Posted by: Adam Strong-Morse | Comments (50)
As I mentioned in my last post, we’re working on finishing up our next game, Choice of Broadsides, a game set in a fictionalized version of the Napoleonic Wars. Of course, the real-world Royal Navy was an (essentially) all-male institution at the time. We wanted to avoid embracing the sexism of both history and of the source materials we draw on, but at the same time, we concluded that having a mixed-sexed Royal Navy would be both too complicated to implement and would also make the Jane Austen inspired bits of the game very strange. So instead, we let the player choose the sex of the protagonist, and then that choice defines whether the gameworld is patriarchal or has all gender roles reversed in a matriarchal society.
Overall, I’m pretty pleased with how it works. It’s not too difficult to code, it lets us include the assumptions of the day while still letting people play female characters, and some of the jarring mismatches between expectation and practice may be thought-provoking, especially when playing the female version. But it has created some difficulties with terminology. Historical gendered terms have a lot of baggage– “Mrs.” does not have the same connotation as “Mr.”, but “Ms” feels anachronistic even in a gender-bent world.
We first encountered this issue with the word “Mr.” In the Napoleonic Wars Royal Navy, officers were addressed as Mr. So-and-so, ordinary sailors as So-and-so (no Mr.), and midshipmen as Mr. Midshipman So-and-so– marking them both as sort of officers but also distinguishing them from real officers. This was of course tightly tied to the class system of the day. The question this presented was, what should the form of address be for female officers? We toyed with Mrs. So-and-so (regardless of marital status– marital status matters for a sex that derives its status from the opposite sex parent or spouse), but my co-writers didn’t like that, especially finding Mrs. Midshipwoman So-and-so to be a bizarre form of address for a 13-year old. We settled on Madam So-and-so and Madam Midshipwoman So-and-so.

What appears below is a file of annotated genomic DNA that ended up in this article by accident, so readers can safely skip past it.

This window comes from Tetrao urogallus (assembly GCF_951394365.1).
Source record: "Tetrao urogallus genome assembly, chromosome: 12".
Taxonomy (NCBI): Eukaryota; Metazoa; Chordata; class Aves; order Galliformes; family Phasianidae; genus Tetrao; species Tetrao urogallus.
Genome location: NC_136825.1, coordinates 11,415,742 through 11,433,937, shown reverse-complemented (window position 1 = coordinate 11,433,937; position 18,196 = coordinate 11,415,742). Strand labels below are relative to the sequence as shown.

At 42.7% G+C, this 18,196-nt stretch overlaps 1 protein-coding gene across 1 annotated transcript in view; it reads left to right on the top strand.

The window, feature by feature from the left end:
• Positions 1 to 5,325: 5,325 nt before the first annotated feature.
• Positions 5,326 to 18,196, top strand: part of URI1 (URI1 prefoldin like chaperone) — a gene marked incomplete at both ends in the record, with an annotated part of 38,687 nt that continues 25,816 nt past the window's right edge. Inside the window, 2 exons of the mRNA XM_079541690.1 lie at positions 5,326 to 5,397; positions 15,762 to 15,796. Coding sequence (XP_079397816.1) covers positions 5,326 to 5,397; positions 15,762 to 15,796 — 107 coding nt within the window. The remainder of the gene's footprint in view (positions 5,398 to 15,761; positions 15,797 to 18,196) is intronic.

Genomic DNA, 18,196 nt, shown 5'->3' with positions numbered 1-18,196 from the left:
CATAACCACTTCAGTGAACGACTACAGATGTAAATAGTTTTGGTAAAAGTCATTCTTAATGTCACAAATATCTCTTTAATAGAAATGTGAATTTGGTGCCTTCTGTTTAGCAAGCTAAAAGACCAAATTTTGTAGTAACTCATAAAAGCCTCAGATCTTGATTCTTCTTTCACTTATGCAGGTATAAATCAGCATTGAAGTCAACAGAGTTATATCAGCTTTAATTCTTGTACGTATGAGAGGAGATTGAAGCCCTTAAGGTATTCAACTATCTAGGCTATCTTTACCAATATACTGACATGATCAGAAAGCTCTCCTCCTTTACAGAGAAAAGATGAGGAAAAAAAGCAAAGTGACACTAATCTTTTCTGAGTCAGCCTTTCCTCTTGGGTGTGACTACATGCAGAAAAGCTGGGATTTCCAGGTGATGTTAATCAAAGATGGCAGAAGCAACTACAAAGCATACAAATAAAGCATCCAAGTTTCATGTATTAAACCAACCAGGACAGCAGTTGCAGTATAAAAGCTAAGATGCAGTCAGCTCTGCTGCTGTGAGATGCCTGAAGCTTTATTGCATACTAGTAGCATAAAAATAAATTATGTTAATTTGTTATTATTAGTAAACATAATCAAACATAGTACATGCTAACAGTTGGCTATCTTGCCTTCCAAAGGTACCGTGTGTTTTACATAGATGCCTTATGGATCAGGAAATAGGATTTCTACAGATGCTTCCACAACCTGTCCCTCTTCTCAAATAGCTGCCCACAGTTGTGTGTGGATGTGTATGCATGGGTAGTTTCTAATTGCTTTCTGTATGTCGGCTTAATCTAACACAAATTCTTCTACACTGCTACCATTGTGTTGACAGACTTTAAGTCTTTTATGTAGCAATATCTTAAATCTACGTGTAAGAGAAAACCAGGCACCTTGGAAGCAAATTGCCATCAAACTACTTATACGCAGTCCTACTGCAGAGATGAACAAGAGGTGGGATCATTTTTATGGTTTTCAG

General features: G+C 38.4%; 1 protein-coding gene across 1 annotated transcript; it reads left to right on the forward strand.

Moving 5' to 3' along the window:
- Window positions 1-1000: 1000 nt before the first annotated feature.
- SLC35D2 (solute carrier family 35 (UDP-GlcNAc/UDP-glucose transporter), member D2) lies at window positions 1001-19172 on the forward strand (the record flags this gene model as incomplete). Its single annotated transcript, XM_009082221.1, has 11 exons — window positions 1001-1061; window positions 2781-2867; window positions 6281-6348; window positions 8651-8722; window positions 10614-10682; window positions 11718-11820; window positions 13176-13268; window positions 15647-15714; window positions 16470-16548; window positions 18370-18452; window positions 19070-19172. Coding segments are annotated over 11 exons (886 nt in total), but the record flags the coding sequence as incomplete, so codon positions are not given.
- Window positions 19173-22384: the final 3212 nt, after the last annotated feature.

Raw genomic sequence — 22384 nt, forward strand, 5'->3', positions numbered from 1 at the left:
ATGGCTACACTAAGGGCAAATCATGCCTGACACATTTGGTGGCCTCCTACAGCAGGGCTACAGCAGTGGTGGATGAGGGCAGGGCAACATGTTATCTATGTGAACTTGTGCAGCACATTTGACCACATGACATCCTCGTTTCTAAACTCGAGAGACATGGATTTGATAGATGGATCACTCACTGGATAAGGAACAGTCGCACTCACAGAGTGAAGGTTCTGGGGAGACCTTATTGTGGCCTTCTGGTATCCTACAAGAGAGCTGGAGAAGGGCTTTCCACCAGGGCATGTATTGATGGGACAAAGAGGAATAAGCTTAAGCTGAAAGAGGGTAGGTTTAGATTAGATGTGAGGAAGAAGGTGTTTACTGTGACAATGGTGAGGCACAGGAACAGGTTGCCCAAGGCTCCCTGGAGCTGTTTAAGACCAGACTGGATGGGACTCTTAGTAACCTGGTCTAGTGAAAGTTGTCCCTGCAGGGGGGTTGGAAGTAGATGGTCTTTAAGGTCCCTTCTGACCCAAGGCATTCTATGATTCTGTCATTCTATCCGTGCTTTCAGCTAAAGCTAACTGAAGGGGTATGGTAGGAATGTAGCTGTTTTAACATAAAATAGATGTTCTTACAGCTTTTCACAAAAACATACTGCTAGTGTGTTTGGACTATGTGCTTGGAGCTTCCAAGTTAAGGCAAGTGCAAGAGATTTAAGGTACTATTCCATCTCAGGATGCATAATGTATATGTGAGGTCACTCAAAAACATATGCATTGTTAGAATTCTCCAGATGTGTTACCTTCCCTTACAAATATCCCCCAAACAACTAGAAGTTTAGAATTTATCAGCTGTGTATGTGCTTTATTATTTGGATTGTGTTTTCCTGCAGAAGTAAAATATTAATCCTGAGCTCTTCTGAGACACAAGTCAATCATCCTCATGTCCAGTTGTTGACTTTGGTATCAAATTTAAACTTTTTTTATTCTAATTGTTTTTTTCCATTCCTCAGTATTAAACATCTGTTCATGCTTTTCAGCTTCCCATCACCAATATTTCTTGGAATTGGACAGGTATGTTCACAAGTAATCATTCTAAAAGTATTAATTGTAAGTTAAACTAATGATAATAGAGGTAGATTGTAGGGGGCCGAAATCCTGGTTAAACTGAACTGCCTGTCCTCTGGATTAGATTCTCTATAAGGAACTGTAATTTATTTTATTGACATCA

Likewise, it was fairly easy to agree to make “Master” the equivalent of “Miss”– in the real world, “Master” is traditionally used for male children, and so by extension we used it for adult but unmarried men in the female-dominant version of our fictional world, just like the polite term for female children was also traditionally used for unmarried adult women in the real world.
But we’ve hit a couple of weird cases that we’ve had trouble coming up with terminology for. In real-world British usage, if John Smith is married to Jane Smith and receives a knighthood, he becomes Sir John and she becomes Lady Smith (instead of Mr. Smith and Mrs. Smith, respectively). There is no comparable shift for when a woman becomes a Dame (again, because of the patriarchal assumptions of the British class system)–Mrs. Smith would become Dame Jane, but Mr. Smith remains Mr. Smith. The difficulty is how to apply that to our gender-bent world. The husband of Madam Jane Smith is presumably Mr. Smith– that’s straightforward. But what should the honorific be for the husband of Dame Jane? We initially used “Lord,” but that doesn’t work well– “Lord” feels like a higher title than Dame, not a lower/equal one. We’ve come up with several possibilities, but they’re all strange. “Mr. Smith” undercuts the importance of the knighthood and makes the game less parallel. “Sir Smith” is a weird looking construction, and again not parallel. “Gentleman Smith” or “Esquire Smith” or some other non-real-world construction could work, but the husband of a gentlewoman is presumably already a gentleman– the point of “Lady Smith” is that it marks her social class as higher than the wife of a gentleman or an esquire, not equal, so the male equivalent should do the same.
We also hit a problem with the “Lords of the Admiralty,” which is the body roughly equivalent to the Secretary of the Navy in U.S. practice. “Ladies of the Admiralty” feels weird–because the term “Ladies” does not have the same implication of power as the word “Lords,” it reads very oddly. But all of the other terms we tried also seem weird: “Dames of the Admiralty”? “Baronesses of the Admiralty”? “Lady Dames of the Admiralty”? “Grand Dames of the Admiralty”? “Peers of the Admiralty”?
Partly this just underscores the degree to which English incorporates patriarchal assumptions, particularly with regard to British class distinctions. But we still need to come up with the terms we will use.
So, what are your thoughts?
Sir John and Lady Smith, but Dame Jane and ___ Smith?
The Lords of the Admiralty, but the ____ of the Admiralty?
Feel free to express a preference for one of the possibilities we discussed above, or suggest your own possibilities.